Thursday, August 31, 2006
Mum taught me how to make patchwork this way when I was a child. When I began doing what might be termed "American patchwork" without papers she was fascinated - she hadn't known there was any other way of doing patchwork.
I treasure this top (it's not a quilt because it doesn't contain three layers - a top, a batt and a back - held together with stitches), because it's older than I am, because it was made by mum when she was a lot younger than I am now, and because it contains some really ugly fabric, even though it is rather a lovely top.
Wednesday, August 30, 2006
Nowadays patchwork and quilting is an expensive hobby, involving £12/yard specially printed cotton fabric and nearly as costly batting, thread, and special sewing machines. It's my most expensive vice.
I made the two quilts pictured here for a cousin who was expecting twins. Sadly, she miscarried the babies. One of the reasons I made the quilts for her was as a thank you to her mother, my aunt. My aunt made lots of beautiful knitted babyclothes when I had Thomas. She's a very talented knitter and needlepoint embroiderer, and I hoped to show my appreciation of her skill and her generosity by making a hand-made gift for her first grandchildren.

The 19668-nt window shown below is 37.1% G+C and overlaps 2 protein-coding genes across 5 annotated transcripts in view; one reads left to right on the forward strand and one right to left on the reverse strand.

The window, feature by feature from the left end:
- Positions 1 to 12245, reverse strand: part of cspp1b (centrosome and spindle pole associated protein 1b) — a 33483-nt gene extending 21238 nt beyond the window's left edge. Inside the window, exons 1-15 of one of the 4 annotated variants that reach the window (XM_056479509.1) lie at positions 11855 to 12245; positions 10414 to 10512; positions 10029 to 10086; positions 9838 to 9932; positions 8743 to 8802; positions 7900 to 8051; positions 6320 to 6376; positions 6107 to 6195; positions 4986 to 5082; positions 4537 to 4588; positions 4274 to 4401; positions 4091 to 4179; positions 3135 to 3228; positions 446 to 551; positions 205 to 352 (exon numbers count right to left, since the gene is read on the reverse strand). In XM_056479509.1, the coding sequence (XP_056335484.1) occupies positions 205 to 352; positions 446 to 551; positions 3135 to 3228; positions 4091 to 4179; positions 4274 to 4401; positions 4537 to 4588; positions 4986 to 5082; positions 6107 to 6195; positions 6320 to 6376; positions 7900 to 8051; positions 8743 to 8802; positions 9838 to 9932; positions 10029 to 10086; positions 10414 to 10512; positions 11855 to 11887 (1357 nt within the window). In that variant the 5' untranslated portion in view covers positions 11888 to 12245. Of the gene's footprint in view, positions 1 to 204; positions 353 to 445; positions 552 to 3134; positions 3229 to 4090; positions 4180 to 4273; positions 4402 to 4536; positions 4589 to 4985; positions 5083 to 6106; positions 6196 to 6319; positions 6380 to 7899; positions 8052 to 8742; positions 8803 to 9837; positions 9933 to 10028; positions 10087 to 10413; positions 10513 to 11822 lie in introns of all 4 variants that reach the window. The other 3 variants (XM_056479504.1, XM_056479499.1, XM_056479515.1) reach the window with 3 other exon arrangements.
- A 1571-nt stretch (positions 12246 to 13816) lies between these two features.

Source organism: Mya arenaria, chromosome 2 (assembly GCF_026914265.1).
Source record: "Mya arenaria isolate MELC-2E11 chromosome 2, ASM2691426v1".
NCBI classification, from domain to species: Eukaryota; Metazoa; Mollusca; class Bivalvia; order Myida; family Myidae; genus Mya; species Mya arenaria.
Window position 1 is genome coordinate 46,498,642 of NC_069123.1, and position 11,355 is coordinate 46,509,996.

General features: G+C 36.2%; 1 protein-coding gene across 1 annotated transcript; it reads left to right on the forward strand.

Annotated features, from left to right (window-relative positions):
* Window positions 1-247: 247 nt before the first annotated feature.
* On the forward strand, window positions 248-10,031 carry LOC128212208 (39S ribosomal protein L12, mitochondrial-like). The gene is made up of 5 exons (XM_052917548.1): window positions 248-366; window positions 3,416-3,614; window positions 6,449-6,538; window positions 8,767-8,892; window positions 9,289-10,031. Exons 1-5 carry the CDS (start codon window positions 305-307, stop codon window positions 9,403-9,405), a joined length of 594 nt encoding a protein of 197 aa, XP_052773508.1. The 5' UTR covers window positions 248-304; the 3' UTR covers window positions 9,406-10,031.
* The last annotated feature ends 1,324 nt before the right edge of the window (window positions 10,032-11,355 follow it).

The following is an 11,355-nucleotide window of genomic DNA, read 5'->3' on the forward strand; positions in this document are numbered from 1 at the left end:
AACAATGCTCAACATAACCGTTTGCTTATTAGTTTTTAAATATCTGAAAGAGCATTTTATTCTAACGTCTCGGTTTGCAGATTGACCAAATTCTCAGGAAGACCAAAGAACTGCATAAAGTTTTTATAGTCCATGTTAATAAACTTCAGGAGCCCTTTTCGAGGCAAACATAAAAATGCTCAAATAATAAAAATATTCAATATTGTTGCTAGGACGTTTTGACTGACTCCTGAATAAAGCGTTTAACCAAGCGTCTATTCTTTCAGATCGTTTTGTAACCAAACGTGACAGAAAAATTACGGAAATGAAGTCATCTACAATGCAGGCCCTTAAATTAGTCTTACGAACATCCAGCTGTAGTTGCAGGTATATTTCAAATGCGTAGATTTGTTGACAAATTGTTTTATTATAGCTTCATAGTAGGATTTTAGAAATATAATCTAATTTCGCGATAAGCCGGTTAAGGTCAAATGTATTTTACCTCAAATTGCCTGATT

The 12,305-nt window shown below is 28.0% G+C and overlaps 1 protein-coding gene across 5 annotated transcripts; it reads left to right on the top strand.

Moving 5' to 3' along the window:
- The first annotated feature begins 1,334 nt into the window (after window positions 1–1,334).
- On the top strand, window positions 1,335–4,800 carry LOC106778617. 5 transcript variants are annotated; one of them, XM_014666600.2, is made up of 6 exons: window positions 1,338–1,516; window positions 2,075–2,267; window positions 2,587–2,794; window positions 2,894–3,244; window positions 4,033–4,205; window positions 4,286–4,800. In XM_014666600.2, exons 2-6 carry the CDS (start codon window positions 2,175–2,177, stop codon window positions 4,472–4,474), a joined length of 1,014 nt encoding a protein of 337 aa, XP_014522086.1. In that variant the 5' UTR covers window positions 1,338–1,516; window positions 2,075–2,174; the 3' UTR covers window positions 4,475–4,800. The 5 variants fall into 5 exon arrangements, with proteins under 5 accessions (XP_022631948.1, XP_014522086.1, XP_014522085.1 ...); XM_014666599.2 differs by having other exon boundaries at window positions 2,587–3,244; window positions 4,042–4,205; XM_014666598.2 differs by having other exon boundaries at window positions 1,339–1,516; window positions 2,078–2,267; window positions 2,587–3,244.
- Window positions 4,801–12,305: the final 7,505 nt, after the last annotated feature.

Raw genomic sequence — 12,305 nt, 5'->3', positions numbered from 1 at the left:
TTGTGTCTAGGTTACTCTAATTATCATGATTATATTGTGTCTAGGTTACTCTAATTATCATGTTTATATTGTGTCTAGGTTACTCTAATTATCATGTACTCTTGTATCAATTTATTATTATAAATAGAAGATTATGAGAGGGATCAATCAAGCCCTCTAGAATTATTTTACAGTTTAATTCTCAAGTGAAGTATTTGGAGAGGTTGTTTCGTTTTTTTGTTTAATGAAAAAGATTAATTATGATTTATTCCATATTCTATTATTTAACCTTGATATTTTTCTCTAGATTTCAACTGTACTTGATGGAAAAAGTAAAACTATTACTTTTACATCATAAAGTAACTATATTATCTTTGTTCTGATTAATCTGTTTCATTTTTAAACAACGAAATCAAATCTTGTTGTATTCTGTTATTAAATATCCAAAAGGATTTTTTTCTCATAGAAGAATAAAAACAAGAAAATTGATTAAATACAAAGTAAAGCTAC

Tuesday, August 29, 2006
But let's face it, not every day is a good drying day. June and July were beautifully dry and sunny, but August has been a bit of a wash-out. So I went shopping for an indoor washing line that wouldn't be an eyesore when not in use. We used to have one a bit like this, but it had got tangled and snapped so we threw it out when we redecorated. However I couldn't find one anywhere, so I decided to rig one up myself with a few wall hooks, an eyelet, a cleat-hook and some clothes line. It takes a full load of washing and dries it overnight whatever the weather. And when I don't need it, I can wind up the line so all you see is a row of hooks screwed into the wall.